- Download the package to your computer and extract it to your C: drive.
- Navigate to Control Panel > System > Advanced System Settings.
- Select Environment Variables and highlight Path.
- Click Edit and paste the following into the variable value: ‘C:\Android\sdk\tools;C:\Android\sdk\platform-tools.’
Now you can open a virtual Android device by double-clicking the APK file. Unless you have a monster Windows machine, the SDK plus the app will take a while to load and can be a little sluggish at times. Games and other graphics-intensive programs will probably not work, but most other apps will work fine.
Using an Android Emulator to run APK files in Windows 10
Running the SDK is fine if you just need to take a quick look at an app or something, but if you really want to use apps (especially games), then you will need to install a full-fledged emulator.
Android emulators for Windows essentially create a fake Android machine on your Windows PC. You are basically running an Android device from within your Windows device. There are several good emulator programs out there, but I will briefly describe two of the more popular options, Nox and BlueStacks.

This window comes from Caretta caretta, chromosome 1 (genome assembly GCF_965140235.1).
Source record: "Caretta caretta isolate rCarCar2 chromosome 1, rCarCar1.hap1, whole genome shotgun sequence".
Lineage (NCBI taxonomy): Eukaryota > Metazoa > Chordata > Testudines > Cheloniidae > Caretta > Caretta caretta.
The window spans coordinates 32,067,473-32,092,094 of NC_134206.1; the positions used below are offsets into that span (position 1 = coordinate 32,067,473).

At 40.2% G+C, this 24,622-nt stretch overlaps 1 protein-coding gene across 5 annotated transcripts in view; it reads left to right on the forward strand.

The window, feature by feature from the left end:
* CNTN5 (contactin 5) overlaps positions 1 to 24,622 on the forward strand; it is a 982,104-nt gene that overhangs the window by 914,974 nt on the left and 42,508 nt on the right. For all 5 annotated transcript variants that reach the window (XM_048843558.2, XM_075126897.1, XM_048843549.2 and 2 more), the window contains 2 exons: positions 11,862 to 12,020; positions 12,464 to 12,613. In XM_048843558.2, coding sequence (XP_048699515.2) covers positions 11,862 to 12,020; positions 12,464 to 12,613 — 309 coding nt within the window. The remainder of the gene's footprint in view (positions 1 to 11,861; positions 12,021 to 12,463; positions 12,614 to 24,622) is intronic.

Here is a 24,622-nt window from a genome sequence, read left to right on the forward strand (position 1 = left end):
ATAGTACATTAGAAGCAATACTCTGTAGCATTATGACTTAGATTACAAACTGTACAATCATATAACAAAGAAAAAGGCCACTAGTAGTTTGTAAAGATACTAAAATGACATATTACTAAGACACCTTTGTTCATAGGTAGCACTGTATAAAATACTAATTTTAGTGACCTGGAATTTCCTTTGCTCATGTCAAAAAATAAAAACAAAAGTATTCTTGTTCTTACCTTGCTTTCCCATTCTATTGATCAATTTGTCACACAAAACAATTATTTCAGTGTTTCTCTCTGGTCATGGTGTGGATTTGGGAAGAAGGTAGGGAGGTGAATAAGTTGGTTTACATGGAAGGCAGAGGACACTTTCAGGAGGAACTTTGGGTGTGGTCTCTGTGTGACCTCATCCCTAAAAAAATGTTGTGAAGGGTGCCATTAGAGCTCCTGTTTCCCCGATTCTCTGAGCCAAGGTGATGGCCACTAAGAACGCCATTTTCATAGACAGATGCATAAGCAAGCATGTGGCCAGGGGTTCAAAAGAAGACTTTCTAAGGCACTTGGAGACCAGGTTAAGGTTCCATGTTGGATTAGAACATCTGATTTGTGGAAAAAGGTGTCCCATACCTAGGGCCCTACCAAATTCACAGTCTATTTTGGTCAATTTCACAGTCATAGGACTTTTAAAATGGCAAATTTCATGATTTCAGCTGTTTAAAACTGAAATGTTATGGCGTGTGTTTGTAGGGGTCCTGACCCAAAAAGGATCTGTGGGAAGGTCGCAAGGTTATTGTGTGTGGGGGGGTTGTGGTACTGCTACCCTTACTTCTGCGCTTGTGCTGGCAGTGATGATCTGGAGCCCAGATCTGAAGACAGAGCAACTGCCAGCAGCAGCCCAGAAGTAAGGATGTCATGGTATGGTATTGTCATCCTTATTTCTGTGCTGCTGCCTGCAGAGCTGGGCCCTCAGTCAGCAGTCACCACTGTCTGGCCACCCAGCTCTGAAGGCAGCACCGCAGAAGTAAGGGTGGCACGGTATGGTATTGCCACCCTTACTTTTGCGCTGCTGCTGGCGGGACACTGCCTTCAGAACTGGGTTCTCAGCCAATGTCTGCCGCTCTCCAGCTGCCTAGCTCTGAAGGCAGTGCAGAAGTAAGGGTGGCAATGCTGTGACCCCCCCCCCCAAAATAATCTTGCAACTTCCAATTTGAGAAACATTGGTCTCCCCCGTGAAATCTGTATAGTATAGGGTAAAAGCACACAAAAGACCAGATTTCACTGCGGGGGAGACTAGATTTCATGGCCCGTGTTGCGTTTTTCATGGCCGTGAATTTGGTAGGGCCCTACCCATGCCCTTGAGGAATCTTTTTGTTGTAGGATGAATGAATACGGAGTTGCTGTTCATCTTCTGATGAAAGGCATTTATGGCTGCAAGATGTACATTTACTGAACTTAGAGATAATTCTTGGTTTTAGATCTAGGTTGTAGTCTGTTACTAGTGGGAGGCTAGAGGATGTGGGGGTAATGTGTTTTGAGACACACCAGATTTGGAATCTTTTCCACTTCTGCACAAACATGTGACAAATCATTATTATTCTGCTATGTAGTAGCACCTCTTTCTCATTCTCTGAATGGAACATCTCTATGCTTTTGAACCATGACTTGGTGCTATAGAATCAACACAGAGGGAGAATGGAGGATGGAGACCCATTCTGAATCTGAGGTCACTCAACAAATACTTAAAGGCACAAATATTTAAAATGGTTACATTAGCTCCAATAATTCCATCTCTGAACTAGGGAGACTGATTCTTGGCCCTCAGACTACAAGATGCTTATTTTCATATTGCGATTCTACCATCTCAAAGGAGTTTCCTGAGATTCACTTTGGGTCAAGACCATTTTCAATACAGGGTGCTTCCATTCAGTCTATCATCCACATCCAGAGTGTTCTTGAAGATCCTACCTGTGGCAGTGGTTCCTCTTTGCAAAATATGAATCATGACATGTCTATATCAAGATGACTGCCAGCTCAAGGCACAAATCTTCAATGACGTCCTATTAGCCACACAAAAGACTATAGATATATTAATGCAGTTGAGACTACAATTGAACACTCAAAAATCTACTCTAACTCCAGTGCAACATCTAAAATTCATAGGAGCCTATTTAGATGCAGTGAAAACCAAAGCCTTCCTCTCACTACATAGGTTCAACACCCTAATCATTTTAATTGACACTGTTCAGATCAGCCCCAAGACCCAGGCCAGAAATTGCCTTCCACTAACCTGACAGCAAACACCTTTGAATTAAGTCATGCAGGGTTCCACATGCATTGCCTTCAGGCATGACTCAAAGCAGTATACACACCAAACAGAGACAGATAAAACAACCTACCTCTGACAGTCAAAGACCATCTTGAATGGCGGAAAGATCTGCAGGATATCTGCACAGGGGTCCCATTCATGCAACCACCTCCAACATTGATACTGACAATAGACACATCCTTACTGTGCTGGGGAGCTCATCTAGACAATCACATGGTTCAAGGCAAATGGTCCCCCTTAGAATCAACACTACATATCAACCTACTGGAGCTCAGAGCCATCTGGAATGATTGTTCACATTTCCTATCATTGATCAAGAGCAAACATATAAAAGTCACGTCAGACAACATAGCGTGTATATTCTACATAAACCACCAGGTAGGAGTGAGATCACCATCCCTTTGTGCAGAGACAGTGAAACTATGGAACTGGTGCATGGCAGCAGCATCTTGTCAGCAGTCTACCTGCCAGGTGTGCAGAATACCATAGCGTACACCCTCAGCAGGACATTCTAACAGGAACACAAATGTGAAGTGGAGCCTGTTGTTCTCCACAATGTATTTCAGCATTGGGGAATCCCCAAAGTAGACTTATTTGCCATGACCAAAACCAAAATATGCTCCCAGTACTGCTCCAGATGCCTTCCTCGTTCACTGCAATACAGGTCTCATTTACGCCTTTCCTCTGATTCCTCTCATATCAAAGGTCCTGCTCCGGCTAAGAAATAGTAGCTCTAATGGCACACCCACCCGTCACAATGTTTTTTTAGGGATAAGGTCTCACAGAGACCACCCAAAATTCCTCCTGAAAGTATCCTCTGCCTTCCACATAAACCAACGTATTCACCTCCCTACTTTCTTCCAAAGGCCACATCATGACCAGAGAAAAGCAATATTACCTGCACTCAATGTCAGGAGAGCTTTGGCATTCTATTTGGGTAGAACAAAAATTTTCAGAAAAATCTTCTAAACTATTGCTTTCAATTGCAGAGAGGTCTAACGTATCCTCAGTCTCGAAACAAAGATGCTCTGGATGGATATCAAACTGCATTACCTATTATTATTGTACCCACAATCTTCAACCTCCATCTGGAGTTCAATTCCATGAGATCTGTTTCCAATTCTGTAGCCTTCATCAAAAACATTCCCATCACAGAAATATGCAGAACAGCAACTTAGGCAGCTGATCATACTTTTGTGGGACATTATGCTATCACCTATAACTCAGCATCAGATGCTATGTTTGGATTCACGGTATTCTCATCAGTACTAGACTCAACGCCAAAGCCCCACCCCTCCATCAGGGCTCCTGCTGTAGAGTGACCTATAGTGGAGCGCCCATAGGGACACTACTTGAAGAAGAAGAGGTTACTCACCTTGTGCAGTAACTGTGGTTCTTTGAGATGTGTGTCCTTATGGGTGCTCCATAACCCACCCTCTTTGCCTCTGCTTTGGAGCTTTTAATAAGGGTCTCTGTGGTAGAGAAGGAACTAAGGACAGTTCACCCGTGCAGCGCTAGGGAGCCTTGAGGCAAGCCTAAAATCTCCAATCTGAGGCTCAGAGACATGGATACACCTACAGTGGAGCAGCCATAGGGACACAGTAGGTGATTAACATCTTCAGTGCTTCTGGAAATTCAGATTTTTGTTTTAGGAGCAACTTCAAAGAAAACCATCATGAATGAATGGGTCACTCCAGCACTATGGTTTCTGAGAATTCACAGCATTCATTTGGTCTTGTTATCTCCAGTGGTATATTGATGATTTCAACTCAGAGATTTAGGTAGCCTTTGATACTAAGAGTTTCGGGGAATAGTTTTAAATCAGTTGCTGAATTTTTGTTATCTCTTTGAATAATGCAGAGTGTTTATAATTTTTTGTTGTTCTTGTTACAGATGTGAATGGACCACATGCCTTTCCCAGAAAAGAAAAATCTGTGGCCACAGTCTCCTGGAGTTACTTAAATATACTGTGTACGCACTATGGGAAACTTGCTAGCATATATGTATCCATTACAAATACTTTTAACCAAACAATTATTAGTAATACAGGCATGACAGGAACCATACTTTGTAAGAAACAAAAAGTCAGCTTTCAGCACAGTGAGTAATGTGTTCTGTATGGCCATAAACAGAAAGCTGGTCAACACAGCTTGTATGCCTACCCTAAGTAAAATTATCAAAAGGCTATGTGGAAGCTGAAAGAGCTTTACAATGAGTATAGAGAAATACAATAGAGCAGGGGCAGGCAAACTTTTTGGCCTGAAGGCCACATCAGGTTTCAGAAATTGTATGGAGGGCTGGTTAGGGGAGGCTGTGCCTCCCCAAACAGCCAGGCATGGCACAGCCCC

BlueStacks App Player is an Android emulator that works very well. It doesn’t use a pure Android version like Android SDK. Instead, it uses a modified variant. If you’re looking to QA code or soak test an app, this may not exactly replicate the release environment. For everything else, BlueStacks App Player works just fine.
- Download and install the BlueStacks App Player.
- Log in using your Google account and set up a profile.
- Load apps, play games, and whatever you want to do through the Play Store.
Once up and running, BlueStacks looks like any Android tablet. It has the usual Android front end, menus, and more. You just control it with a mouse or touch if you have a touchscreen. The rest looks and feels just like Android.
BlueStacks does like to alert you with every possible message it can think of which can be annoying. Other than that, it’s a good emulator that mimics an Android device well. Bluestacks runs 32-bit Android Nougat (7.1.2). There is a 64-bit beta program that runs 64-bit Nougat for folks who just have to be on the bleeding edge.
Nox is aimed more at the serious Android gamer who would like to play Android games on a big screen. Like BlueStacks, Nox is not a perfect emulation of Android, but it runs apps very very well.